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A treadmill can help you tone and define your thighs.
The treadmill provides more than just a cardiovascular workout. By adjusting the treadmill settings and your position, you can also target problematic areas like the thighs. Besides building up the thigh muscles, exercising on the treadmill can increase endurance, boost cardiovascular fitness and build stronger bones. As always, check with a physician before making any changes to your exercise routine -- especially if you are new to exercise or have a prior injury or condition.
Go for the Burn!
Tone the back of your thighs by doing walking lunges on the treadmill at a slow pace -- 3.5 mph or slower. Take a step forward and lower yourself into a lunge. As you stand up, bring your opposite foot forward and immediately begin your next lunge. You can also strengthen the front and back of your thighs by using the вЂњhillsвЂќ option on your treadmill. Or, run or walk at an incline, increasing the grade by two levels every few minutes until you reach level 12. The side shuffle, where you step side to side as you walk on the treadmill, targets the inner and outer thighs. Rotate through all exercises, doing each for a minute or more for a total of 30 minutes.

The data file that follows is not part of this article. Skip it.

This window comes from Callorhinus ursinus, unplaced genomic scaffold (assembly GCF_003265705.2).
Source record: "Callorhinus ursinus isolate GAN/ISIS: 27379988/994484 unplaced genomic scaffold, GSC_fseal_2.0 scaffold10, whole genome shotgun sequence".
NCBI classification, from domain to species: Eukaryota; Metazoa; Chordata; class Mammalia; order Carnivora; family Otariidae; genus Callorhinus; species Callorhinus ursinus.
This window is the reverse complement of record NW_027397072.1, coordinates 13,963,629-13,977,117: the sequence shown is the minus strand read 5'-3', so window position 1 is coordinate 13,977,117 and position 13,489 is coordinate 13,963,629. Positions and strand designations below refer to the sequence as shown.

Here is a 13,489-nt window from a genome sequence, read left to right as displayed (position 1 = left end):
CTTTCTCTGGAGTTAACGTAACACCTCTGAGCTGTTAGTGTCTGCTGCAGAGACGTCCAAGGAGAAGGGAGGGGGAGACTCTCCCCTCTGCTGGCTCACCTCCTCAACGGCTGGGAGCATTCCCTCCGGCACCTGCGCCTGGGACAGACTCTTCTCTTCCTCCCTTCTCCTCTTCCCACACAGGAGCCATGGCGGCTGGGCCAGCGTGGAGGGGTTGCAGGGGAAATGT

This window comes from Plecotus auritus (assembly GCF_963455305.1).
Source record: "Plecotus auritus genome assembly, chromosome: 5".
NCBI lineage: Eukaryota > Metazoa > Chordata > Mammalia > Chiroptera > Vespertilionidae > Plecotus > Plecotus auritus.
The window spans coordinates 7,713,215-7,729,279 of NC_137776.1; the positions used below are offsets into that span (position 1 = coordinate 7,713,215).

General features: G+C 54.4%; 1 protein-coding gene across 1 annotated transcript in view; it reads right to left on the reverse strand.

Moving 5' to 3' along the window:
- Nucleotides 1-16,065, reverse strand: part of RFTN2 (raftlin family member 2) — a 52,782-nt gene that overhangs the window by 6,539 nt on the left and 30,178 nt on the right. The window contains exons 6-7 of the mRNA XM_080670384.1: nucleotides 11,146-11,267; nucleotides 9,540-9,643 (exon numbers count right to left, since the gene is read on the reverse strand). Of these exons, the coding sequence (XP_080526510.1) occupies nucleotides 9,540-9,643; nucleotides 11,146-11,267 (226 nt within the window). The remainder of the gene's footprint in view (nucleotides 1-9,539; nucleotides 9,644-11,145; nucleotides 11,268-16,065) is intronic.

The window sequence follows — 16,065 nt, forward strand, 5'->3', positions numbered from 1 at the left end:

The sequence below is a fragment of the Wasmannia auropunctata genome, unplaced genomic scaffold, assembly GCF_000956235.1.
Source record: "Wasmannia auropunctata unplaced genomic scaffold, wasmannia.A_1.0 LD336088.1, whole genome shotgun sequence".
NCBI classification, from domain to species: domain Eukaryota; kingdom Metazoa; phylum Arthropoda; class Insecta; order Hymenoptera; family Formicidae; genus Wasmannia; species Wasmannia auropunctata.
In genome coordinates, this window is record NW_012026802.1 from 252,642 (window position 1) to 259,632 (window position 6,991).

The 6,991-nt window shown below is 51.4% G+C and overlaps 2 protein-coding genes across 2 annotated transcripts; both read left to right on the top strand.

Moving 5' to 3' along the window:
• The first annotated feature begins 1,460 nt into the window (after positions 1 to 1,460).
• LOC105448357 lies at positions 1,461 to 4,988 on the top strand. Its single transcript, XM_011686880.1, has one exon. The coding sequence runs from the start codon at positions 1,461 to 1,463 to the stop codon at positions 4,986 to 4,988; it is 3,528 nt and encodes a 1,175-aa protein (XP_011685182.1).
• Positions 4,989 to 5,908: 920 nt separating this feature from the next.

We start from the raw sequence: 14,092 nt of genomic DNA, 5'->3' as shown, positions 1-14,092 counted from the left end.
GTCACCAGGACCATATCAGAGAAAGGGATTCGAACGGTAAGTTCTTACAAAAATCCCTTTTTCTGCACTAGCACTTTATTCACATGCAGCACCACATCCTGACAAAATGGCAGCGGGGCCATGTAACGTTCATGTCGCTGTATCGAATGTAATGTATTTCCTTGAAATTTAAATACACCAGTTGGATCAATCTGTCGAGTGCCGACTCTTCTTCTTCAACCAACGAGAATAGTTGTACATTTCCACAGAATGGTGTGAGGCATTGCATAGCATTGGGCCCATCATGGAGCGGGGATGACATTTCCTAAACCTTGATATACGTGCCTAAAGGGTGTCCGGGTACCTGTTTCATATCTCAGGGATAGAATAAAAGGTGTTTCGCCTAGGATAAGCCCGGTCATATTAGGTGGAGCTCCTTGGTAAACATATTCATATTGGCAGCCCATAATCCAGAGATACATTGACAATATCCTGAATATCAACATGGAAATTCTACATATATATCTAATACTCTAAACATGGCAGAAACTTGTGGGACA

Don't Repeat Yourself
Vary your workout to keep your thigh muscles guessing and growing. For example, run or walk with your knees high while doing inclines, take bigger steps or put the treadmill in reverse and walk backward when doing walking lunges. Or, jog in a zig-zag pattern while using the вЂњhillsвЂќ option. You can also wear a weighted vest or hold a medicine ball or a pair of dumbbells while exercising to boost the intensity and work your muscles a little harder.
Perfect Your Form
Always practice proper form when doing thigh exercises on the treadmill. Keep your shoulder blades tucked down and back. Press your hips slightly forward without bending at the waist. Swing your arms as you walk or run to help maintain balance and boost the intensity of your workout. Push off from your toes and raise your knees to hip level as you run or walk to help propel yourself forward and maintain good posture.
Safety Comes First
Do the thigh exercises at a slow pace at first, 2.5 mph or slower, gradually increasing your speed as your strength and stability improve. Keep the muscles in your lower back, hips and abdominals tight as you exercise to help stabilize your spine, protect your posture and keep you from tilting or swaying. Maintain a straight, tall spine throughout each exercise -- never curve or arch your back, which places pressure on the spine and can cause injury or pain.